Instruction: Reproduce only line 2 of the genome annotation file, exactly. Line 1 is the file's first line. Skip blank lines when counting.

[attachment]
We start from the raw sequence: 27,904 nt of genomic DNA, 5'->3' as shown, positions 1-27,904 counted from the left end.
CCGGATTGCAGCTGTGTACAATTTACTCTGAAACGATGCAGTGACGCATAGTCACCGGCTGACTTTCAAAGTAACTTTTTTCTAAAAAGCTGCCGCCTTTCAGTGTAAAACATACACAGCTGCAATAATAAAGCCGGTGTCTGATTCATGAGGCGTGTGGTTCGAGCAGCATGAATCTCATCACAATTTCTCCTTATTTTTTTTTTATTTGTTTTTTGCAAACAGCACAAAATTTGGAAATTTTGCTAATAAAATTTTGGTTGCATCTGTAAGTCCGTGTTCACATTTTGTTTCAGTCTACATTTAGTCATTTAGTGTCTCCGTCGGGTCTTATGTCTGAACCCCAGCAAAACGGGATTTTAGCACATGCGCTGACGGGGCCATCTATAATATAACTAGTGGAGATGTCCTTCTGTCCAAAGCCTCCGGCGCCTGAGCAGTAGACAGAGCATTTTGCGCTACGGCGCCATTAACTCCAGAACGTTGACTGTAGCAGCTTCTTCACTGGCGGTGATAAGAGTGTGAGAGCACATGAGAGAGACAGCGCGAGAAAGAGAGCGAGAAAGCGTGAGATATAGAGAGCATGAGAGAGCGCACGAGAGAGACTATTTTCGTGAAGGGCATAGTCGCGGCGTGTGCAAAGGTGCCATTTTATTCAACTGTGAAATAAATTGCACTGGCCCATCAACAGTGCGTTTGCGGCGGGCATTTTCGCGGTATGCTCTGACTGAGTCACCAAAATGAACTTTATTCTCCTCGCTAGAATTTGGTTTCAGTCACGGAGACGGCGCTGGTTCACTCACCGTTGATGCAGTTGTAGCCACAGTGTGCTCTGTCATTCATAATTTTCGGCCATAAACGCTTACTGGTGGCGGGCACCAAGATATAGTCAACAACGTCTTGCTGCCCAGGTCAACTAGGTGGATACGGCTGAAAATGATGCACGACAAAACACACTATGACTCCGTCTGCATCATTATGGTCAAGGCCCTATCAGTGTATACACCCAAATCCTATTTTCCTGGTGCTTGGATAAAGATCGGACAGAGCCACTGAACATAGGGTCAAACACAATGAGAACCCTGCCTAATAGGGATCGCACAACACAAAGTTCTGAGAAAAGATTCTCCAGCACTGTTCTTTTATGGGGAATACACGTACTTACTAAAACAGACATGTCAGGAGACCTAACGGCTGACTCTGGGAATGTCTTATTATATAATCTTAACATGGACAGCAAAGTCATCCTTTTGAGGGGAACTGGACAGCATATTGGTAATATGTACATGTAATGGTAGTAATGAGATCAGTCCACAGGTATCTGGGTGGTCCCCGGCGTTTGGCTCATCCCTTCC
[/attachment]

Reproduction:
CCGGATTGCAGCTGTGTACAATTTACTCTGAAACGATGCAGTGACGCATAGTCACCGGCTGACTTTCAAAGTAACTTTTTTCTAAAAAGCTGCCGCCTTTCAGTGTAAAACATACACAGCTGCAATAATAAAGCCGGTGTCTGATTCATGAGGCGTGTGGTTCGAGCAGCATGAATCTCATCACAATTTCTCCTTATTTTTTTTTTATTTGTTTTTTGCAAACAGCACAAAATTTGGAAATTTTGCTAATAAAATTTTGGTTGCATCTGTAAGTCCGTGTTCACATTTTGTTTCAGTCTACATTTAGTCATTTAGTGTCTCCGTCGGGTCTTATGTCTGAACCCCAGCAAAACGGGATTTTAGCACATGCGCTGACGGGGCCATCTATAATATAACTAGTGGAGATGTCCTTCTGTCCAAAGCCTCCGGCGCCTGAGCAGTAGACAGAGCATTTTGCGCTACGGCGCCATTAACTCCAGAACGTTGACTGTAGCAGCTTCTTCACTGGCGGTGATAAGAGTGTGAGAGCACATGAGAGAGACAGCGCGAGAAAGAGAGCGAGAAAGCGTGAGATATAGAGAGCATGAGAGAGCGCACGAGAGAGACTATTTTCGTGAAGGGCATAGTCGCGGCGTGTGCAAAGGTGCCATTTTATTCAACTGTGAAATAAATTGCACTGGCCCATCAACAGTGCGTTTGCGGCGGGCATTTTCGCGGTATGCTCTGACTGAGTCACCAAAATGAACTTTATTCTCCTCGCTAGAATTTGGTTTCAGTCACGGAGACGGCGCTGGTTCACTCACCGTTGATGCAGTTGTAGCCACAGTGTGCTCTGTCATTCATAATTTTCGGCCATAAACGCTTACTGGTGGCGGGCACCAAGATATAGTCAACAACGTCTTGCTGCCCAGGTCAACTAGGTGGATACGGCTGAAAATGATGCACGACAAAACACACTATGACTCCGTCTGCATCATTATGGTCAAGGCCCTATCAGTGTATACACCCAAATCCTATTTTCCTGGTGCTTGGATAAAGATCGGACAGAGCCACTGAACATAGGGTCAAACACAATGAGAACCCTGCCTAATAGGGATCGCACAACACAAAGTTCTGAGAAAAGATTCTCCAGCACTGTTCTTTTATGGGGAATACACGTACTTACTAAAACAGACATGTCAGGAGACCTAACGGCTGACTCTGGGAATGTCTTATTATATAATCTTAACATGGACAGCAAAGTCATCCTTTTGAGGGGAACTGGACAGCATATTGGTAATATGTACATGTAATGGTAGTAATGAGATCAGTCCACAGGTATCTGGGTGGTCCCCGGCGTTTGGCTCATCCCTTCC